I’m afraid sometimes that men and women have a view of God that he is some kind of static, unmoving entity in the sky, whereas what we discover in the Bible is that the God in the Bible is a God of movement, a God who changes the lives of men and women and who makes the most fundamental and the most radical difference in the heart and the home of an individual. Just as he made a difference to Ruth, he can make a difference to us.

To summarise the difference God makes, I want to borrow Warren Wiersbe’s summary of the four chapters of the Book of Ruth. The first chapter of the Book of Ruth, is a chapter full of tears: it’s a weeping chapter.

It’s a chapter of sorrow. We see Naomi weeping. We see Orpah weeping. We see Ruth weeping. There are all these tears, so many broken hearts; and yet that is the introduction for this great book of the Old Testament — this weeping chapter filled with sorrow.

And then we come into Chapter Two, the great working chapter, the chapter in which Ruth finds herself among the workers and among the people of Boaz, gleaning in his fields at the beginning of Bethlehem harvest.

It’s a chapter of service, a chapter in which Ruth is engaged in a great work that is full of spiritual significance and full of spiritual lessons and encouragement for her and for us.

And then we come into Chapter Three where we find Ruth waiting. She has got to be patient. She has to go to a certain place at a certain time and she has to wait for Boaz, and she has to wait on Boaz and she has to wait until Boaz can deal with and regulate all the affairs that concern her personally now that she’s come as a stranger among God’s people.

It’s a chapter full of submission in which Ruth bows before the Lord God, and before the person of Boaz, her kinsman redeemer, in which she waits, and her waiting is not in vain. It’s the kind of waiting that David has described in Psalm 40 when he says, “I waited for the Lord my God, and he heard my cry, and he lifted me out of the pit.”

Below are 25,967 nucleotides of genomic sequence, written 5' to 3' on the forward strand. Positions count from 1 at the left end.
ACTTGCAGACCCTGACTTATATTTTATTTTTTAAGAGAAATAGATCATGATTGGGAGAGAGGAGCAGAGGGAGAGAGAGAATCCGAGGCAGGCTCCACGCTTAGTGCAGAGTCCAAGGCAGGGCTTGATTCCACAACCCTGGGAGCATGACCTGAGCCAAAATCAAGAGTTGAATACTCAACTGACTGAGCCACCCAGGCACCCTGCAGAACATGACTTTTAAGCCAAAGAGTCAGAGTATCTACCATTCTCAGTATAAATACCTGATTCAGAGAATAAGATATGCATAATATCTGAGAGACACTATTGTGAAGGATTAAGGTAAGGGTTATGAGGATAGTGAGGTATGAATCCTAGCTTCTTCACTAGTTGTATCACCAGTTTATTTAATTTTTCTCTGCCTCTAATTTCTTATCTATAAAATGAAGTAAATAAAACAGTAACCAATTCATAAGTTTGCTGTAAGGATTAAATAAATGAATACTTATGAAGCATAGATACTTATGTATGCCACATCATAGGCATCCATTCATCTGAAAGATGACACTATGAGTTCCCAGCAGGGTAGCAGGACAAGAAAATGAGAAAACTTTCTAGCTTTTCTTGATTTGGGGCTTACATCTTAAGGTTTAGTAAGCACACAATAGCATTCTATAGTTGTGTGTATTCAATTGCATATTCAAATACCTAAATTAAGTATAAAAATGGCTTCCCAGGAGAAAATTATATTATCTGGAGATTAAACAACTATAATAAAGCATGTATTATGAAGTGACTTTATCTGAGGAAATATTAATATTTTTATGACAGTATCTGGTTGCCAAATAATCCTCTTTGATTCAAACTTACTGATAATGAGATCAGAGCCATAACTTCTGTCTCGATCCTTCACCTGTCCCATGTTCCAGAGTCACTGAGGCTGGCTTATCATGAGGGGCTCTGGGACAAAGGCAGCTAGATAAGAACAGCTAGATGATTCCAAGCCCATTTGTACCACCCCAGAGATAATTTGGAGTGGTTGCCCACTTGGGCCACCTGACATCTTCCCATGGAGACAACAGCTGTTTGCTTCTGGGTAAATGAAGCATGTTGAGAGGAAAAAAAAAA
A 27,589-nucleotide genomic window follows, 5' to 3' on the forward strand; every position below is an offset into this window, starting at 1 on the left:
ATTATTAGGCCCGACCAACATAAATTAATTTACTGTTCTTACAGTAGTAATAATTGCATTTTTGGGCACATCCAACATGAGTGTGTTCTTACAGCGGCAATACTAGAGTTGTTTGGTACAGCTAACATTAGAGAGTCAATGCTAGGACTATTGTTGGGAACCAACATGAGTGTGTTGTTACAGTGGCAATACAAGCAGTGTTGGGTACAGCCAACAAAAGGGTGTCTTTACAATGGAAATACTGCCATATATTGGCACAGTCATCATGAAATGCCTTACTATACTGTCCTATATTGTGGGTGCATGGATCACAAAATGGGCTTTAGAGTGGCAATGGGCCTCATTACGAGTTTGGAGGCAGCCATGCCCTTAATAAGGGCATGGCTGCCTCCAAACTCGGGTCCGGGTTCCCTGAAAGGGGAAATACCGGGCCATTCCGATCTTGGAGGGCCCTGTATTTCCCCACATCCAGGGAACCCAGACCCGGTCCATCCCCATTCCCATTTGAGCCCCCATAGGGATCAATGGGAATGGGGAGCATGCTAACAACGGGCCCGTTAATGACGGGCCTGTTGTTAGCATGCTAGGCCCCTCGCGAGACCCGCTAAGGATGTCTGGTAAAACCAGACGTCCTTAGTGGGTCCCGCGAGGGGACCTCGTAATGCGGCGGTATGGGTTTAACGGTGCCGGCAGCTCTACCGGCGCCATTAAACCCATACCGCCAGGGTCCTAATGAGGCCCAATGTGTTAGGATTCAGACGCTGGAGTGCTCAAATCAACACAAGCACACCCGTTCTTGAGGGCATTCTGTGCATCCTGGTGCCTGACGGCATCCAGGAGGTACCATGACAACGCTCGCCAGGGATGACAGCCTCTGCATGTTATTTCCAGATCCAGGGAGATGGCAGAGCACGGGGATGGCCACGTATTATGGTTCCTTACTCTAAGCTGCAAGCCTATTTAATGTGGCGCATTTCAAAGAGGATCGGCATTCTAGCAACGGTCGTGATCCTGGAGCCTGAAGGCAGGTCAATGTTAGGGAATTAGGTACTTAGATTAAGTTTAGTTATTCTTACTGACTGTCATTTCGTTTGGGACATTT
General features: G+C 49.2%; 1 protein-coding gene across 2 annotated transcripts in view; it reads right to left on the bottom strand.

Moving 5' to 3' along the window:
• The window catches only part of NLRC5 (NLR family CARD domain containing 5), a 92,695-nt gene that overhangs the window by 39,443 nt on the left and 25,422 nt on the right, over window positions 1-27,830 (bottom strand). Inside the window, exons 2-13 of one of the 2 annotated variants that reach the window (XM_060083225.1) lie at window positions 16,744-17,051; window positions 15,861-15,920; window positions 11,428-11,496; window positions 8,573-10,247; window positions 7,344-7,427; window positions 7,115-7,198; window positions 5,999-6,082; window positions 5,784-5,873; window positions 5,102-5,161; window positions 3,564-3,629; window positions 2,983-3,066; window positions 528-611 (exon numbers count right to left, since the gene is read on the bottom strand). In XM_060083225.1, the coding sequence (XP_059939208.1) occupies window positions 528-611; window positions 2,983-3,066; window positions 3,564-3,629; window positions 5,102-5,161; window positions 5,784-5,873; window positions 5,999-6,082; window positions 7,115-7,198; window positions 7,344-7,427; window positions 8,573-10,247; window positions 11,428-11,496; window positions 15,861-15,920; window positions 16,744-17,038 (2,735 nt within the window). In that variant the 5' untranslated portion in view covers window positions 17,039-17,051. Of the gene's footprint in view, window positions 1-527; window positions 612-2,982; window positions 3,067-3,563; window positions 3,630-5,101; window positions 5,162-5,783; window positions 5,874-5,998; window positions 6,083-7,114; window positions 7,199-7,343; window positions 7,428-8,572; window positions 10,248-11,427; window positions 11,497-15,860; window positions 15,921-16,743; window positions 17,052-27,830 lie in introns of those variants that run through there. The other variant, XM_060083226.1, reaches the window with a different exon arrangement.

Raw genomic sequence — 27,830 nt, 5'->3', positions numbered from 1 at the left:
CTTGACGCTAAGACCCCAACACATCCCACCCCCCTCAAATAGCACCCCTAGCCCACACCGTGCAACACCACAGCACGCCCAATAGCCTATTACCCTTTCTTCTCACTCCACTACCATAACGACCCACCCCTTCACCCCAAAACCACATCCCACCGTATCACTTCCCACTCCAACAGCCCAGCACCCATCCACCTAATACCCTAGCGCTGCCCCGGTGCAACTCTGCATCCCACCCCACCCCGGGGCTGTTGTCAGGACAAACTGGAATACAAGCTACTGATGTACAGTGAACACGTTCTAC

And then Chapter Four is the great wedding chapter, the great marriage, the final consummation of God’s purposes for Ruth the Moabitess. She is joined in marriage to Boaz and a child is born. There, in the marriage of Ruth and Boaz there is great satisfaction that the purposes and the promises and the blessing of God have been enjoyed and experienced.

So, in the course of this narrative, we move from sorrow through service and submission to satisfaction. And that is precisely the movement of the Gospel from beginning to end; the Gospel that comes to us in a world of sin and of sorrow, a world of broken hearts and broken dreams and broken promises and broken lives.

And the Gospel that finds us in the midst of all this trouble and sorrow and heartache brings us at last to the place of submission before Christ and satisfaction in Christ. If we have not experienced that great movement of the Grace of God in our soul then we have missed the greatest thing in the world.

Because until Jesus Christ fills the void in the heart of people, there will always be sorrow and there will always be heartache, there will always be meaningless and futility, and men will always wake up and say “What is it all for?”

The world will continue to deceive and delude, to promise and to renege. Without a relationship with Jesus Christ, people will chase their dreams and pursue their plans down every road and every avenue of human experience and they will always return saying, “I did not find it there.

I went down this road looking for it, looking for peace and meaning and satisfaction, looking for purpose, and at the end of it there was brokenness — there were broken plans and broken dreams and it did not work and I left that place hopeless and more desperate than ever before.

And then I went down this road and that road and the next road and every other road and I was chasing the wind”. The Bible says that the man who “chases the wind” will “reap the whirlwind”.

Isaiah described the Saviour as ‘the shadow of a great rock in a weary land’ (Isaiah 32:2). Here is this great image of people living in the wilderness, open to all the problems of the wilderness: the sun beating mercilessly and the drought and the dryness and the barren desert all around them.

All they want is some shelter, some rock, some shadow from the sun, something to keep them and to preserve them; to take away the burning, burning heat of the sun and the dryness and the barrenness of the desert and the meaninglessness of it all.

God says there is a man, the God-man, who is like a hiding place in the storm, the shadow of a great rock in our weary life. To come to him is to experience the transition from emptiness to fullness, despair to rejoicing.

And that is exactly the movement and message of the Book of Ruth. It is possible for a human life to travel from sorrow to satisfaction, from tears to rejoicing, from bitterness to blessedness, from emptiness to fullness, from darkness to light, from chains and bondage and sin to liberty and freedom and covenant. Have you made that journey?


TK Shadakshari is Lead Chaplain & Strategic Diversity Lead, NHS Western Isles

Photo by David Marcu on Unsplash